There are two general methods for calculating entropy. The first is useful when there are
exchanges of energy in the form of heat. The second is useful when there is mixing of
particles:

ΔS = ∫(
dQ/T) ≈ Q/T

S = k*ln(W)

S = entropy

Q = heat

T = temperature

k = Boltzmann’s constant = 1.38E
-
23 J/K

W = number of
possible
microscopic states consistent with
the macroscopic state

Misuses of the Laws of Thermodynamics

Some non
-
scientists

and a few willfu
lly ignorant “scientists” claim
that the laws of
thermodynamics falsify both cosmic and biological evolution.

These
claims

are not
supported by
evidence
.

The
Big Bang
Does Not Violate the First Law

One
claim

unsupported by
evidence

is that the
Big Bang

co
uldn’t possibly be correct
because it violates the first law of thermodynamics. The claim is that there is obviously a lot
of energy now and there couldn’t be any energy before the
Big Bang
. The total energy
apparently
increased thus violating the first la
w of thermodynamics.

For this alleged violation to be true, we must know the total energy of the universe both
before and after the
Big Bang

and show that they are different (putting aside objections that
there
might be

no such thing as “before the
Big Ba
ng
”). No
on
e
has calculated the energy of
the universe
“before the
Big Bang
.”
But e
ven
if
one assumes that the energy is zero “before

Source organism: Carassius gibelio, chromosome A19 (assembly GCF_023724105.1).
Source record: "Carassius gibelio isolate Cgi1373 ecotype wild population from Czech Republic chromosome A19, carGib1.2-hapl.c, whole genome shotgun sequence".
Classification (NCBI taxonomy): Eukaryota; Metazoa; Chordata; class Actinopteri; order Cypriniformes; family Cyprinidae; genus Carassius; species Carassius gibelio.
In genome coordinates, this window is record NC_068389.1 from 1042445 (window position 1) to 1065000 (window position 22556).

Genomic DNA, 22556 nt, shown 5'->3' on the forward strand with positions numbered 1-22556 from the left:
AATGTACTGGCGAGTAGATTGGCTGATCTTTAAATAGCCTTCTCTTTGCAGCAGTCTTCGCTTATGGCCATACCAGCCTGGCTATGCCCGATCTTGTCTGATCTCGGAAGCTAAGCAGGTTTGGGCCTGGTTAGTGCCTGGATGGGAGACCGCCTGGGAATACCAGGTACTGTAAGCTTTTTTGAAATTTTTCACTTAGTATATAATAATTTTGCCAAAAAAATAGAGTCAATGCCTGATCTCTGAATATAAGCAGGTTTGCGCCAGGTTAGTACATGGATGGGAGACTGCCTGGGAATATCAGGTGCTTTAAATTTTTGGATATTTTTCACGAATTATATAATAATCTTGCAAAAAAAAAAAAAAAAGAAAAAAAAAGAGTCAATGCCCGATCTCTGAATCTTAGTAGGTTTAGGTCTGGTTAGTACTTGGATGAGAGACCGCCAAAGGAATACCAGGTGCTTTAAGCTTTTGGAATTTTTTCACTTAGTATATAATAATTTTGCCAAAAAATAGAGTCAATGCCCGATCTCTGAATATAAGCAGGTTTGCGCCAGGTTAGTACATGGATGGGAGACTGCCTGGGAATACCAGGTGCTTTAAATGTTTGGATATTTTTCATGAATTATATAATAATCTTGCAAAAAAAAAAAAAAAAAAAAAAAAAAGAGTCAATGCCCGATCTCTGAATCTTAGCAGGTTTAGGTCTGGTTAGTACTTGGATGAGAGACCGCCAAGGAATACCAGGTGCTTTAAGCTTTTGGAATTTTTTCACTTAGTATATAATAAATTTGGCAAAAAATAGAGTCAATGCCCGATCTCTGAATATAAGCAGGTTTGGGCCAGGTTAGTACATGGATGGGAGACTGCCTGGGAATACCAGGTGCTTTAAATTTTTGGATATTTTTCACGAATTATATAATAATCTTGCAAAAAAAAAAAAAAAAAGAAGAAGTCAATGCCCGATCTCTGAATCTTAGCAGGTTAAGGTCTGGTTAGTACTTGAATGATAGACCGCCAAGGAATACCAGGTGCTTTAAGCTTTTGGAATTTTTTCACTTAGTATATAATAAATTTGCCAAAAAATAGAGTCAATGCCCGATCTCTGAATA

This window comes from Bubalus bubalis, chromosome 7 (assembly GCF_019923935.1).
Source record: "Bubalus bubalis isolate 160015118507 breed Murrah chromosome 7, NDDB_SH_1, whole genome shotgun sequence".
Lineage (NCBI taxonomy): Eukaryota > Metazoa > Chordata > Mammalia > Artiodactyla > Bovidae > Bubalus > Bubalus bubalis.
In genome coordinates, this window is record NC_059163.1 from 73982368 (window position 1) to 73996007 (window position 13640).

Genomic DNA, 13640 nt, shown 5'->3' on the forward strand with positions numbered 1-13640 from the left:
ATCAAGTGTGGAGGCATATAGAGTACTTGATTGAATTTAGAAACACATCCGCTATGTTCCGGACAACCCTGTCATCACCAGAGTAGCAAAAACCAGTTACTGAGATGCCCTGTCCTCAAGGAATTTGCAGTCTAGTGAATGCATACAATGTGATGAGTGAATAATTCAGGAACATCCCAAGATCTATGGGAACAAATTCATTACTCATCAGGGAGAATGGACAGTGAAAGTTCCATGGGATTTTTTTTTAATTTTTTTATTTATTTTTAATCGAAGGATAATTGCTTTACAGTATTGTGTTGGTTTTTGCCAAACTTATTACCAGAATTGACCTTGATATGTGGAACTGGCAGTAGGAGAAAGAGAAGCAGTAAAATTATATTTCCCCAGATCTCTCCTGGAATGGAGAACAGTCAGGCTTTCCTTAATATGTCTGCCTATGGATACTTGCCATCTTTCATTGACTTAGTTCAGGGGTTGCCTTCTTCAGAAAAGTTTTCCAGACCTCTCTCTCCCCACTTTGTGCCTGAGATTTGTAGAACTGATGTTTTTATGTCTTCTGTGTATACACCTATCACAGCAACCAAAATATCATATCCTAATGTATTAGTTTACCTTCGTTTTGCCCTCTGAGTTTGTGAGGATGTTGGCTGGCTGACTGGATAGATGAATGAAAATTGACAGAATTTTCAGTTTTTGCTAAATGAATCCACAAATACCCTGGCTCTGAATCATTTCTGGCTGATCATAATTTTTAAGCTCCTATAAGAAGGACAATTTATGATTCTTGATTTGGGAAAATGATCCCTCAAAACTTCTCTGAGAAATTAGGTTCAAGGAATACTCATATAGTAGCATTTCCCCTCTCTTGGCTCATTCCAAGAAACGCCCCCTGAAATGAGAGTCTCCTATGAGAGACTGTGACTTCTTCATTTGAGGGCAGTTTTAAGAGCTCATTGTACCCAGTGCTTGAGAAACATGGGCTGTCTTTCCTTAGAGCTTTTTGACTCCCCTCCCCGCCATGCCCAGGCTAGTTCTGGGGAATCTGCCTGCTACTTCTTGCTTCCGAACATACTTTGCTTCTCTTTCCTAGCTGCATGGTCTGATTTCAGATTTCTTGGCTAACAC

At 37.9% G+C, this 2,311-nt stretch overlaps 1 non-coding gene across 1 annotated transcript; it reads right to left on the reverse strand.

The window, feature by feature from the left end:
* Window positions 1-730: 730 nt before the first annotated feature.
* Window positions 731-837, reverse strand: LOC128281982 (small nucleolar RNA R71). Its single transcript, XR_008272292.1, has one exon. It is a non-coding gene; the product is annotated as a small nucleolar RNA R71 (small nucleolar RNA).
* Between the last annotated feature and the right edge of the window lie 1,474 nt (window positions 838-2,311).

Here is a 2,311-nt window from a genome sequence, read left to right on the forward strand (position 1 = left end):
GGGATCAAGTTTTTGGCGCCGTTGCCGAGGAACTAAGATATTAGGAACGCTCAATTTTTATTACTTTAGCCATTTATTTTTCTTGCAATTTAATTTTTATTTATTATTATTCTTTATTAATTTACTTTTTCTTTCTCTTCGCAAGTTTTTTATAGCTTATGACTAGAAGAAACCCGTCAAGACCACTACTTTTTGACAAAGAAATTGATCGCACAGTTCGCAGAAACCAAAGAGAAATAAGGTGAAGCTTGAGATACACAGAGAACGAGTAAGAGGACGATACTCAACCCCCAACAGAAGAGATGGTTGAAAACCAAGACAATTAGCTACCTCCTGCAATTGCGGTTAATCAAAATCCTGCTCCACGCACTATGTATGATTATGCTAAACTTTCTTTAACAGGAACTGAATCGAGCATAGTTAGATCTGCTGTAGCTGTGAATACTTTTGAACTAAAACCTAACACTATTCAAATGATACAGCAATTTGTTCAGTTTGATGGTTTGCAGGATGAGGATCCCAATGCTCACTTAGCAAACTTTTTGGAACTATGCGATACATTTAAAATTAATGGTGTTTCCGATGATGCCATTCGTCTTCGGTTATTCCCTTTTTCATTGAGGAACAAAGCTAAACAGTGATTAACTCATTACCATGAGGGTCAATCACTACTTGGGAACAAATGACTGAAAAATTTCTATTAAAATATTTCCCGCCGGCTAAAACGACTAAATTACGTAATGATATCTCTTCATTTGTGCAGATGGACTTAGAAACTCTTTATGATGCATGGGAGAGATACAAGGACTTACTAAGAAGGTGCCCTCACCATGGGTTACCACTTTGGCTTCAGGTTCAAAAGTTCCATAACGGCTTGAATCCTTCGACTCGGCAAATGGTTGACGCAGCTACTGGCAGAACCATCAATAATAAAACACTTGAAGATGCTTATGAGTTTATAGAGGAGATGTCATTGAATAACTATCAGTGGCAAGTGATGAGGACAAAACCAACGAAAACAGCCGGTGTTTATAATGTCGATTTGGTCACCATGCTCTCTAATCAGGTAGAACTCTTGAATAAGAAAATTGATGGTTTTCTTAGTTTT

the
Big Bang
”, a
calculation

of the total energ
y of the universe based on classical physics also
yields a total energy of
zero!

This was shown in

a paper written by E. Tryon in a 1973 artic
le
in the journal Nature (and not
refuted to date
).
How can that be so with all the stuff
moving
around (kinetic energy),
light energy, etc.? It turns out that the negative
gravitational
po
tential energy balances out
the positive energy
and the net sum

is zero.

Even if we assume that there is such a thing as “before the Big Bang” and that the t
otal
energy

of the universe

before the
Big Bang

is zero
, there is
no
proven
violation of the first

law of thermodynamics.

Evolution
Does Not Violate the Second Law

Another
claim

unsupported by
evidence

is that the second law of thermodynamics prohibits
the evolution of chemicals to
simple

organisms

(abiogenesis)

or of
simple

organisms to more
complex
organisms
,
a
n apparent decrease in entropy.

There are two
important

objections to the "life violates the second law"
claim
. First, there is
no
calculation

that shows that complex life forms are
always
lower entropy than less
complex forms or non
-
living th
ings.
Hand waving metaphors are no substitute for a
proper
calculation

of entropy
.
Second, life forms are not closed system
s
. They continuously
exchange energy and particles with the
ir

environment
s
, so the second law has nothing to say
ab
out them unless yo
u include their
environment
s

in the
calculation

of entropy.

Evolution
has not been proven to violate the second law of thermodynamics.

There are similar claims based on ill
-
defined and uncalculated “information” which should
not be confused with science.